How Mandatory Vaccinations Conflict with Libertarian Principles


The vaccination topic can become as heated as the GMO topic. On the one hand, we want to eradicate disease and lead a healthier society. But on the other hand, to what degree does the government have the right to require what we do with our bodies? The science of the topic isn’t enough when considering this because there are additional implications. In a nation of laws, legal precedents are important.

The first and foremost concern relates to self-ownership. Who owns our bodies?


Freedom is the right to live our lives as we see fit, so long as we do not impair that of another. In order to achieve this, we must have a right to our bodies and how we see fit. Things like piercings, tattoos, and other body modifications are legal because we have a right to do with our bodies what we wish. In terms of what we do with our bodies, whether it be sexual or otherwise, it is not something that the government should be regulating.

What happens if we consent to the idea that the government can require us to inject certain chemicals into our body?

While vaccines and the reasons why people generally support them are well-intentioned, the road to hell itself is paved with good intentions. The government is not perfect. This isn’t some sinister conspiracy theory or fringe tinfoil hat rambling, it’s a fact – the government isn’t perfect and is often swayed by money, usually through lobbyists and corporate donations.

Is every forced vaccination going to be sound? Can we trust a company to be completely honest about its product? Much like the government, not all businesses have been shown to operate out of goodwill and principle.

Supporters of mandatory vaccinations point to herd immunity. If everyone has the vaccination, it eradicates the disease. There are numerous instances in history where this has happened. But does this justify all vaccines?


In theory, if a product works, people will get it. Many people get the flu shot, for example, because they believe it works. They’re not forced, but when people see what they perceive as results, they get it. The same goes for any other product in society.

This is the same argument that conservatives and libertarians make in opposing healthcare mandates. If the system works, makes our health better, and isn’t bad business, we would purchase it. But by refusing to acquire the service through the free market, we are opposing a product we perceive as bad.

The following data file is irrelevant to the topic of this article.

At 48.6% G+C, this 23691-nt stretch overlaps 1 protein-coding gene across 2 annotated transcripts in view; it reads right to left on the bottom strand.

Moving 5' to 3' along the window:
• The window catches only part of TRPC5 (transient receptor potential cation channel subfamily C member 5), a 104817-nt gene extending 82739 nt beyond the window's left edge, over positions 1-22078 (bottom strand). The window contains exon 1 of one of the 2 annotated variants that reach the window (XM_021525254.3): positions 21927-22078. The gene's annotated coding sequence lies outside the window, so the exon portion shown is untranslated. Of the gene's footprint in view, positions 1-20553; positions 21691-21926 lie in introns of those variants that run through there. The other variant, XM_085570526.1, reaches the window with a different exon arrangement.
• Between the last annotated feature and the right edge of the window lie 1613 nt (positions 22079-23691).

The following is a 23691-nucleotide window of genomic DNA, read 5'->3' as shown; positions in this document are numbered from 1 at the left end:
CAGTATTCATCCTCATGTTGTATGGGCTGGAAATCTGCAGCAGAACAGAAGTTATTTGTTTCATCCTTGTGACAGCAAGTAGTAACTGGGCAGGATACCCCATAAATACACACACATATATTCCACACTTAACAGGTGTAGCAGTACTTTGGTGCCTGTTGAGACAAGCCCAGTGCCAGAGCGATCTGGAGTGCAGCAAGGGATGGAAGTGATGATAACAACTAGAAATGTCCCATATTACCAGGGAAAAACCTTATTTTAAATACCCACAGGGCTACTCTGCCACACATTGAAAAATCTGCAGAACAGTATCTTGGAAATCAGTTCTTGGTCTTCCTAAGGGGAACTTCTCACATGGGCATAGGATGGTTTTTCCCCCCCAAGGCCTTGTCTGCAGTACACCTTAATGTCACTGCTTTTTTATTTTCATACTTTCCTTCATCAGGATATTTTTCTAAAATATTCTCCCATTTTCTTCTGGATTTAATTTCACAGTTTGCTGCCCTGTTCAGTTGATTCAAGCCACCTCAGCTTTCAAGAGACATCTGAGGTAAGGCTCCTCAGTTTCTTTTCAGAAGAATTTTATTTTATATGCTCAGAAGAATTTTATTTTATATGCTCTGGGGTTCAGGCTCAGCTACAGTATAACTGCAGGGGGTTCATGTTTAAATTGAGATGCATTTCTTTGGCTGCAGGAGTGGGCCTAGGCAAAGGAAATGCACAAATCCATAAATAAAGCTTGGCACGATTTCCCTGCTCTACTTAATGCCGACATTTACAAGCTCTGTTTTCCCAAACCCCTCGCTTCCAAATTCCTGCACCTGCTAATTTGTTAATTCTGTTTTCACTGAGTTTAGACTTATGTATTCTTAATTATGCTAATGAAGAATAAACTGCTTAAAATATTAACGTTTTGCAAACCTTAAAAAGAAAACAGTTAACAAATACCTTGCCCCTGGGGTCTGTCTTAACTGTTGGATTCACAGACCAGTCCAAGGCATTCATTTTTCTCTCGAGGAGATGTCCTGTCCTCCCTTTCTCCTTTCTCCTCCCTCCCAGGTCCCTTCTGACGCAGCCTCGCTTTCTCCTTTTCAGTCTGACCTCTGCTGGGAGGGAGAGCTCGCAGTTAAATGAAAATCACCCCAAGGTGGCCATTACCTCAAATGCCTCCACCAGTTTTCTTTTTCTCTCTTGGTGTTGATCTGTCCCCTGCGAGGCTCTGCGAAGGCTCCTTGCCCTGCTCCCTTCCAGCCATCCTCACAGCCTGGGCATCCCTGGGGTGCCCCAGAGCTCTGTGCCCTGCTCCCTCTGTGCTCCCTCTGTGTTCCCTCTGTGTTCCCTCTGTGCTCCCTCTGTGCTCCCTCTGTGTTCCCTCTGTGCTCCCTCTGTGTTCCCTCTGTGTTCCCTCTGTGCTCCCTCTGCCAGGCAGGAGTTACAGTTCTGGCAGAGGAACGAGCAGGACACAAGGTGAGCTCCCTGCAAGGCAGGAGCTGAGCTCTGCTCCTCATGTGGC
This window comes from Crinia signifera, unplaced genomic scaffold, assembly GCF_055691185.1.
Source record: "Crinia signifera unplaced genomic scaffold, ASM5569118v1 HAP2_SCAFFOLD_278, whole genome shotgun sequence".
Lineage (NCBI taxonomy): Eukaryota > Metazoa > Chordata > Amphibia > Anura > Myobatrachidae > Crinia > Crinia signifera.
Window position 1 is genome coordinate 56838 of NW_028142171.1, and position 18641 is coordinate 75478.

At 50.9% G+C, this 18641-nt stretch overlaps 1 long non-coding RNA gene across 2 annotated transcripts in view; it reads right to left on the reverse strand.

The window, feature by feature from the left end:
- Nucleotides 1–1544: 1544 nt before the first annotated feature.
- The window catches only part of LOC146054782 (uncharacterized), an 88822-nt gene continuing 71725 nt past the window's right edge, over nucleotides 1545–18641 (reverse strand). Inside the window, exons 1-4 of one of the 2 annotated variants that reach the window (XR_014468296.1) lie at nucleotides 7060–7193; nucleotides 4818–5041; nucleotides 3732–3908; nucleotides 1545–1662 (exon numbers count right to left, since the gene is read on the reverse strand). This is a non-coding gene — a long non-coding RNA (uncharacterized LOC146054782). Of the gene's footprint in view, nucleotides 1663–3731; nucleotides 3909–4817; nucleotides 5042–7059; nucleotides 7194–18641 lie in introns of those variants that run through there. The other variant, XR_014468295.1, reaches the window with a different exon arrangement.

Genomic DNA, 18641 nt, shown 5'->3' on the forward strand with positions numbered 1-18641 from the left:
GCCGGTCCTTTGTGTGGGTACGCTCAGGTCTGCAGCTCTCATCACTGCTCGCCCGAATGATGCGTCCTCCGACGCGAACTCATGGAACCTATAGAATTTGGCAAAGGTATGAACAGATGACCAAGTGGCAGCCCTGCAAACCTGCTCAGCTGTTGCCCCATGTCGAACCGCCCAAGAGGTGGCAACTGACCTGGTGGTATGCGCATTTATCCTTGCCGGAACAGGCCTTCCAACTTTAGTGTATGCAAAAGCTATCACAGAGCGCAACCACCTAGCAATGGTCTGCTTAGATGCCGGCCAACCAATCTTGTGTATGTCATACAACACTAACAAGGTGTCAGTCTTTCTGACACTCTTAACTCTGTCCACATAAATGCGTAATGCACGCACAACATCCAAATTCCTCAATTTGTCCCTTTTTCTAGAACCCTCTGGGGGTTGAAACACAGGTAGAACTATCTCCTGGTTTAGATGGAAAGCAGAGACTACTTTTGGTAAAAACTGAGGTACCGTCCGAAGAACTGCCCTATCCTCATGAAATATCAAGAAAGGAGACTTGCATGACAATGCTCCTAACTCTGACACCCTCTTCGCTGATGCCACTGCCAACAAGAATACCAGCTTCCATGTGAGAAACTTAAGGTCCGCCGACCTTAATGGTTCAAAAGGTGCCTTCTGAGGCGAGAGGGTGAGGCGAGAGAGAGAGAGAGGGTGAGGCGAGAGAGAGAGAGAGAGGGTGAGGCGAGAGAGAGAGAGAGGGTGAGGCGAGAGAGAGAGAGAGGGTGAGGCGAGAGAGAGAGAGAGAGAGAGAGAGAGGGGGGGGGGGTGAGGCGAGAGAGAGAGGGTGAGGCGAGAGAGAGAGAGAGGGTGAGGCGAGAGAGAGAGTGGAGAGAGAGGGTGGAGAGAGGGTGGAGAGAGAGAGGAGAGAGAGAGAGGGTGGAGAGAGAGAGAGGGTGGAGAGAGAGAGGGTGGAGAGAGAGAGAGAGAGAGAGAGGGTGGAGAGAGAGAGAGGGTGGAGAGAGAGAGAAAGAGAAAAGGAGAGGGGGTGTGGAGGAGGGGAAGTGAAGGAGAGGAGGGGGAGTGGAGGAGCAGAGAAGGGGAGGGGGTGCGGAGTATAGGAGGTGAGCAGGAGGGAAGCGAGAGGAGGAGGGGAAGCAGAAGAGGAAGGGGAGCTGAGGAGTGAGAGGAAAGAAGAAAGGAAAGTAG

Mandatory vaccinations are a difficult subject and rightfully so. There is no easy way to approach a topic involving risk of severe disease when concerning our health, while also respecting freedom. It is for these reasons that we must continue to have these difficult debates, while also realizing what all is at stake regarding the extent of federal overreach such laws would encourage.

What kind of precedent are we setting for the future? It is possible to be pro-vaccination while also being opposed to government force; however, mandatory healthcare is not something that aligns with the principles of liberty.

Chris Dixon is a liberty activist and writer from Maine. In addition to being Managing Editor for the Liberty Conservative, he also writes the Bangor Daily News blog "Undercover Porcupine" and for sports website Cleatgeeks.


  1. Liberty is for adults. If you are old enough to vote, you are old enough to decline a vaccination. If you are a minor, you enjoy your parent’s protection but you are subject to their rule. And in turn, government protects children from abuse and neglect from their parents. A mother has no legal right to starve or harm her own kids.

    I trust vaccines. I am open to the possibility that trust may be misplaced, and that vaccines might cause harm. If a parent legitimately believes that their child is endangered and decides to go without vaccinating them, then they must take additional steps to protect their kid by keeping them away from large groups of people. Basically this would mean no Disneyland or public school.

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